Just installed Little Snitch (are there no good free firewalls for Mac?)
One could say you don't really need a third party firewall for OS X. There's one built in, and while Little Snitch certainly does the job, I don't see lots of practical uses for it. If only, to make users paranoid. Most of the time, you want to check if some application is "phoning home", but after you get hundreds of alerts just to start up a program, it could become more annoying than useful.
If you don't want to spend any money, stick with the built-in one.
CURL is sending to Google every few minutes
This could be almost anything. If you have Google synchronization enabled through Address Book or Calendar, then
contactsd will connect to Google. If not, then it's very likely that any application you have installed pings Google to check whether you're connected to the internet at all. Not very classy, but how often do you find yourself checking
ping google.com in the terminal?
The primary problem here is that Little Snitch doesn't report the process that is calling
ping. What you can do to find out the parent process is described in this Security.SE answer. Basically, you can create a wrapper script for the binaries to find out who called them:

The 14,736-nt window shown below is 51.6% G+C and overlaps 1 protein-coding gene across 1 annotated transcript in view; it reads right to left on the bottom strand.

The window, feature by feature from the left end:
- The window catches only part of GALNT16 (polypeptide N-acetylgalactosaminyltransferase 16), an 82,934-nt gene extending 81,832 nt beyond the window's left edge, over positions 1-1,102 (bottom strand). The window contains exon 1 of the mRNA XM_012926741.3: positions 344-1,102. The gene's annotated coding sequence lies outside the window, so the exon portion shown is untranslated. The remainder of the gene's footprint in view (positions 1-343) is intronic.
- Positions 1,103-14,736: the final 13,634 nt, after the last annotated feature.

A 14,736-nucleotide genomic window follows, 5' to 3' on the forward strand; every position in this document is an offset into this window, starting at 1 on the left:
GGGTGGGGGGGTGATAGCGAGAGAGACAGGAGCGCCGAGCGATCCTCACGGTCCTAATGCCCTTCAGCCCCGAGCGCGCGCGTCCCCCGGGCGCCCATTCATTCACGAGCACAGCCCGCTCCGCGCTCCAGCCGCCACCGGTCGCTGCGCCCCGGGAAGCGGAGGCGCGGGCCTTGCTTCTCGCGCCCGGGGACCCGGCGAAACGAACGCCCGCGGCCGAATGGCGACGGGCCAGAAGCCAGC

sudo cp /usr/bin/curl /usr/bin/curl.bin
sudo nano /usr/bin/curl.wrapper
Here, copy this:
date >> /var/tmp/curl_ppid.log
ps -f -p $PPID >> /var/tmp/curl_ppid.log
exec curl.bin "$@"
Save with CtrlO, then press ↩. Now:
sudo chmod 755 /usr/bin/curl.wrapper
sudo touch /var/tmp/curl_ppid.log
sudo chmod a+w /var/tmp/curl_ppid.log
sudo ln -sf /usr/bin/curl.wrapper /usr/bin/curl
Now you can see who called
curl by inspecting the newly created log file in
To check which process belongs to a PID, use:
ps -fp <pid>
<pid> is the process ID you acquired from the logfile.
If you ever want to reverse this process, this is enough:
sudo cp /usr/bin/curl.bin /usr/bin/curl